Story: Strap Rail of the Southern railroad

The Southern Railroad of Michigan (Southern) was started by the State of Michigan in 1837, and was operating between Monroe and Hillsdale, Michigan, in 1843. The Southern was probably the fourth railroad to start operation in the state. In later years, the Southern underwent many corporate changes to become part of the Lake Shore and Michigan Southern Railway. The road then became part of the New York Central System, and later part of Penn Central before most of the route was abandoned.

In practice with the prevailing technology of the late 1830's and early 1840's, a strap of iron two and one-half inches wide and five-eighths of an inch thick was spiked from the top down into the wooden rails of the track structure.  This was done to prolong the life of the wooden rails.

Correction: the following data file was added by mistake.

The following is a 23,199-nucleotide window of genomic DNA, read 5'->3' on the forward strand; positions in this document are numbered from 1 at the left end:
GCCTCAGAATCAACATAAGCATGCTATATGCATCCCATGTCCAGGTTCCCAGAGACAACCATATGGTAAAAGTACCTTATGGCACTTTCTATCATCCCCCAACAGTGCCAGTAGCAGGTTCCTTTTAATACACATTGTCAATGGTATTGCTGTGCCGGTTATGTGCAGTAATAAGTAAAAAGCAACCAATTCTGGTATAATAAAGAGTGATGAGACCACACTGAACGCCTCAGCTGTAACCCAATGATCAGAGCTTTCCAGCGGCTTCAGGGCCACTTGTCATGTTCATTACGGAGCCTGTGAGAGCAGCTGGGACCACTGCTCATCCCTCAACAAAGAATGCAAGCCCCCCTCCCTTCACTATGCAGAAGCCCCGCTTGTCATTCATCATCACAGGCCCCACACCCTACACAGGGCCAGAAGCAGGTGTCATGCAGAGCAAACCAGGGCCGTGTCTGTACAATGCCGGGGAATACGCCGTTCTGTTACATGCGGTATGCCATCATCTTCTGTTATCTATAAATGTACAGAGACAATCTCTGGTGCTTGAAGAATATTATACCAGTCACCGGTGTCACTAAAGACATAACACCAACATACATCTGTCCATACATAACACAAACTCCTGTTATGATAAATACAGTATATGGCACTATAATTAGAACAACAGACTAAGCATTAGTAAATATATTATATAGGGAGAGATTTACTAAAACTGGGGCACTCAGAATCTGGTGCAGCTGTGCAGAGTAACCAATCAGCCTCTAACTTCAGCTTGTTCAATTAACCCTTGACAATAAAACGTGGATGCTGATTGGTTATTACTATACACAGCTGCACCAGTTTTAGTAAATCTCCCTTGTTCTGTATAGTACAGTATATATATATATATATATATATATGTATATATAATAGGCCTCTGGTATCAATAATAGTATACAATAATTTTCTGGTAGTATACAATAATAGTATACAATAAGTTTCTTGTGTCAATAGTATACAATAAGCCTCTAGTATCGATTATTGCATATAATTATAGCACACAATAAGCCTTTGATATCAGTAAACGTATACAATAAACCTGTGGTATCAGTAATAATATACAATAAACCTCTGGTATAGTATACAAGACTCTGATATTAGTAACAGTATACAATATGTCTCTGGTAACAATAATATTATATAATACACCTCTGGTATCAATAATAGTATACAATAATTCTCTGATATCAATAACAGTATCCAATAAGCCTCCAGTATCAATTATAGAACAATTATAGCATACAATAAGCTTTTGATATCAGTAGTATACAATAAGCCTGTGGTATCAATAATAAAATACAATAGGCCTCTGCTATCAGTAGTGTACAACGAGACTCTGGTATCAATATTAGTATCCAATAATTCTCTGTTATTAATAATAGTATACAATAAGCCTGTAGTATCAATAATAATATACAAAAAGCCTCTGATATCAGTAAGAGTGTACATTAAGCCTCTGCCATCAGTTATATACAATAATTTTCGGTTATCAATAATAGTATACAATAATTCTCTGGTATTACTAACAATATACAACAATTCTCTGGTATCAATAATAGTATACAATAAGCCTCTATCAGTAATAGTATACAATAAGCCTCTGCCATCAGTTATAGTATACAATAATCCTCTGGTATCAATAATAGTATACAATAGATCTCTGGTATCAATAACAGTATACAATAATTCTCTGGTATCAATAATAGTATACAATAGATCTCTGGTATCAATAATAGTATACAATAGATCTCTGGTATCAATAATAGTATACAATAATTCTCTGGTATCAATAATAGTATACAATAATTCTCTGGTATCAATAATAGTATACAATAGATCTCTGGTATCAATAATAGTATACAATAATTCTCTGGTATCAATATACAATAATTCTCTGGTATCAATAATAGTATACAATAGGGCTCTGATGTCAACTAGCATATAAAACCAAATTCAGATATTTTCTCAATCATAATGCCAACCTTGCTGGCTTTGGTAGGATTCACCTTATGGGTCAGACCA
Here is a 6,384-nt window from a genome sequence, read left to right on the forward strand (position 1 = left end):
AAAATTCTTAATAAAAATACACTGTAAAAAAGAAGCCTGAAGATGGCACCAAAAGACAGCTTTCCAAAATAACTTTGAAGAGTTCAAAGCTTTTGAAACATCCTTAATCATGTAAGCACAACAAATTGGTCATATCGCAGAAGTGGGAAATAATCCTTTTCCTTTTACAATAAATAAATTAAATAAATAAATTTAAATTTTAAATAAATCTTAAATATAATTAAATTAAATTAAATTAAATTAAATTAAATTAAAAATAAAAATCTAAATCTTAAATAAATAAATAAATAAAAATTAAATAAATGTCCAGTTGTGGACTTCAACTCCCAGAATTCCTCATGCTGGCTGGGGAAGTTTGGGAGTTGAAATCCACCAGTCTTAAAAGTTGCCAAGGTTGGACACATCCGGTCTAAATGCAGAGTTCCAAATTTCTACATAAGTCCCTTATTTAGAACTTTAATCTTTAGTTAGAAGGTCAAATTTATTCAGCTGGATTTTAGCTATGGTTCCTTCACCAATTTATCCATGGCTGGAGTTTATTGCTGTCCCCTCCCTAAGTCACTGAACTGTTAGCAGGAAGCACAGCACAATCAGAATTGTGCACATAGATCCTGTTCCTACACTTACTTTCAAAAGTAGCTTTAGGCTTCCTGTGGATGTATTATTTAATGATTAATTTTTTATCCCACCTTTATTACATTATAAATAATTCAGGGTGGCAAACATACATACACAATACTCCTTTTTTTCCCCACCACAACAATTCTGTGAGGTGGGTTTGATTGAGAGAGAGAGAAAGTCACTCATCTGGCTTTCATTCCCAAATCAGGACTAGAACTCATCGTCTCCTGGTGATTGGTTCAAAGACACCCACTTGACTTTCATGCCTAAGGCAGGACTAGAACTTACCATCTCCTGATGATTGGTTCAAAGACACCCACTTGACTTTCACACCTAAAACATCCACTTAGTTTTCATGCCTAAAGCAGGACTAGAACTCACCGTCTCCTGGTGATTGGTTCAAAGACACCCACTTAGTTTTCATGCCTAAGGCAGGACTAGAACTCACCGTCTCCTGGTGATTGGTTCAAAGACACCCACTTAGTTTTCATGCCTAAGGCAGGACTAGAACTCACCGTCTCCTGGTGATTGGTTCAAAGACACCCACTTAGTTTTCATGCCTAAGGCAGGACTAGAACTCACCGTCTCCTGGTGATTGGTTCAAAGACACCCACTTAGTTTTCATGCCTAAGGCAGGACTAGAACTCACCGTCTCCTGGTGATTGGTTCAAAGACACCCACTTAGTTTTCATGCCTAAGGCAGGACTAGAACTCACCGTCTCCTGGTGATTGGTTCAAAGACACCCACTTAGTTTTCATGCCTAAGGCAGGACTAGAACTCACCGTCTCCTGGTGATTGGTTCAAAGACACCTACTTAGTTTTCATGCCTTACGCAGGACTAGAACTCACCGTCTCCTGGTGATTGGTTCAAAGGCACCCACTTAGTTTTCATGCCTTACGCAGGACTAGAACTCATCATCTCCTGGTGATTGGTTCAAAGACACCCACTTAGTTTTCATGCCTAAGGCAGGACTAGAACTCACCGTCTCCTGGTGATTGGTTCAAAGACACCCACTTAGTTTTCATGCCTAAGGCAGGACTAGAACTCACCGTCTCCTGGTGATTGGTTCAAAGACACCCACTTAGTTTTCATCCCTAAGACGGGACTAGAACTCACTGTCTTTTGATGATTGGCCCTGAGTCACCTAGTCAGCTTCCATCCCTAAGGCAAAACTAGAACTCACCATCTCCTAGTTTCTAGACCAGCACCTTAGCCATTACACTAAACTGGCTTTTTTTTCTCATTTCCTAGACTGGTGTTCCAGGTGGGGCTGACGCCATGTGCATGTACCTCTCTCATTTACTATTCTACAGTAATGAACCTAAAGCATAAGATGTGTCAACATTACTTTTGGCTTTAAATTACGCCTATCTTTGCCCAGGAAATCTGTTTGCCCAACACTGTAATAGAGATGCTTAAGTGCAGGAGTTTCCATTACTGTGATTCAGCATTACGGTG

SnakeheadThe practice of spiking the strap iron rail from the top down, however, created a very dangerous problem. As the wheels of the cars wore the rail down, it also wore down the tops of the spikes holding down the strap rail. At this point, the strap rail started breaking, usually in such a manner that at least one end would stick up in the air. Sometimes, as the next train came against this upended broken rail, it would ride up and over the wheel of the railcar, piercing the floor of the car. This was called a snakehead. (see photo)

It wasn't until 1852 that this strap rail was totally replaced on the Southern route with "T" rail, which eliminated the dangerous snakeheads. The "T" rail is still used today on our modern railways.

Editors Note: Strap rail can still be found today on the former right-of-way of the Southern railroad in Monroe, Lenawee and Hillsdale Counties. Some of it was simply discarded to the side of the track when the T-rail was installed. Almost all of that track is now abandoned and pulled up, with the exception of a stretch from Lenawee Jct. to the west side of Adrian. But, with a bit of perseverance, mosquito repellent, and cooperative farmers, you might be successful in finding a piece of 160 year old railroad history if you look closely!

Information provided from Railroad Historian Jim Harlow.